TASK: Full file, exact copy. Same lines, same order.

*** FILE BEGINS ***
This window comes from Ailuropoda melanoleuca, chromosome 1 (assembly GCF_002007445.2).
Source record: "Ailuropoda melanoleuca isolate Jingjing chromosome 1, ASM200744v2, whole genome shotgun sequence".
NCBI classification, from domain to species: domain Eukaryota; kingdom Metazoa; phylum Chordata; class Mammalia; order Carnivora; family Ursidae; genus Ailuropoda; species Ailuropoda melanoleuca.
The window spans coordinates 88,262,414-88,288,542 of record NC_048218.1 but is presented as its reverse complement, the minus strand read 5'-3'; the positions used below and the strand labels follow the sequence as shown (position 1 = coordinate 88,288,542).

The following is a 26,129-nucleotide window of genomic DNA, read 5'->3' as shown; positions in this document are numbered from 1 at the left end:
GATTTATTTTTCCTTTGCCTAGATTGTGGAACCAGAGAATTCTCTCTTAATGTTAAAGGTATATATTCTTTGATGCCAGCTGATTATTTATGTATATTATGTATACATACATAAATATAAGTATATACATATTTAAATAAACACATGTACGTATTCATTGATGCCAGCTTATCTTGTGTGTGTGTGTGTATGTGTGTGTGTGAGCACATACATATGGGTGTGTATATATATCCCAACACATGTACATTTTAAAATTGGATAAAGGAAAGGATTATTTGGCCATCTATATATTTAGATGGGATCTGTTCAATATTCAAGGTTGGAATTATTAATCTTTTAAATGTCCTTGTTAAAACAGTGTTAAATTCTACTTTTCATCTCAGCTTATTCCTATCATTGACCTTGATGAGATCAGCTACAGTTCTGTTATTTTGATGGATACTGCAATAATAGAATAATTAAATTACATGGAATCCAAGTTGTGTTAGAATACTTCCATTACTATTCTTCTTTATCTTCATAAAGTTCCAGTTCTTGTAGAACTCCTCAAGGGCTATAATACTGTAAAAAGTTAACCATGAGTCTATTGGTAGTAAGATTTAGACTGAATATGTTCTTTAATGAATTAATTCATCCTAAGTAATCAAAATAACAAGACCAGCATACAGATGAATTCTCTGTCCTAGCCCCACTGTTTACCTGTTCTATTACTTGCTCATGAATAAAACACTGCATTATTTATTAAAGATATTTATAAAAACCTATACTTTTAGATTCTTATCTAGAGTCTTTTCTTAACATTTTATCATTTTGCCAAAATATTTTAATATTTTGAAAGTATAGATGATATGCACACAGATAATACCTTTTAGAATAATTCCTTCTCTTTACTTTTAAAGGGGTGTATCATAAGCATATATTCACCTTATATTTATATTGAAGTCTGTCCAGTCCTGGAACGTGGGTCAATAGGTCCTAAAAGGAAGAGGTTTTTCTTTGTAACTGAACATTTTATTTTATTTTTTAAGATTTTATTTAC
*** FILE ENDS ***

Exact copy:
This window comes from Ailuropoda melanoleuca, chromosome 1 (assembly GCF_002007445.2).
Source record: "Ailuropoda melanoleuca isolate Jingjing chromosome 1, ASM200744v2, whole genome shotgun sequence".
NCBI classification, from domain to species: domain Eukaryota; kingdom Metazoa; phylum Chordata; class Mammalia; order Carnivora; family Ursidae; genus Ailuropoda; species Ailuropoda melanoleuca.
The window spans coordinates 88,262,414-88,288,542 of record NC_048218.1 but is presented as its reverse complement, the minus strand read 5'-3'; the positions used below and the strand labels follow the sequence as shown (position 1 = coordinate 88,288,542).

The following is a 26,129-nucleotide window of genomic DNA, read 5'->3' as shown; positions in this document are numbered from 1 at the left end:
GATTTATTTTTCCTTTGCCTAGATTGTGGAACCAGAGAATTCTCTCTTAATGTTAAAGGTATATATTCTTTGATGCCAGCTGATTATTTATGTATATTATGTATACATACATAAATATAAGTATATACATATTTAAATAAACACATGTACGTATTCATTGATGCCAGCTTATCTTGTGTGTGTGTGTGTATGTGTGTGTGTGAGCACATACATATGGGTGTGTATATATATCCCAACACATGTACATTTTAAAATTGGATAAAGGAAAGGATTATTTGGCCATCTATATATTTAGATGGGATCTGTTCAATATTCAAGGTTGGAATTATTAATCTTTTAAATGTCCTTGTTAAAACAGTGTTAAATTCTACTTTTCATCTCAGCTTATTCCTATCATTGACCTTGATGAGATCAGCTACAGTTCTGTTATTTTGATGGATACTGCAATAATAGAATAATTAAATTACATGGAATCCAAGTTGTGTTAGAATACTTCCATTACTATTCTTCTTTATCTTCATAAAGTTCCAGTTCTTGTAGAACTCCTCAAGGGCTATAATACTGTAAAAAGTTAACCATGAGTCTATTGGTAGTAAGATTTAGACTGAATATGTTCTTTAATGAATTAATTCATCCTAAGTAATCAAAATAACAAGACCAGCATACAGATGAATTCTCTGTCCTAGCCCCACTGTTTACCTGTTCTATTACTTGCTCATGAATAAAACACTGCATTATTTATTAAAGATATTTATAAAAACCTATACTTTTAGATTCTTATCTAGAGTCTTTTCTTAACATTTTATCATTTTGCCAAAATATTTTAATATTTTGAAAGTATAGATGATATGCACACAGATAATACCTTTTAGAATAATTCCTTCTCTTTACTTTTAAAGGGGTGTATCATAAGCATATATTCACCTTATATTTATATTGAAGTCTGTCCAGTCCTGGAACGTGGGTCAATAGGTCCTAAAAGGAAGAGGTTTTTCTTTGTAACTGAACATTTTATTTTATTTTTTAAGATTTTATTTAC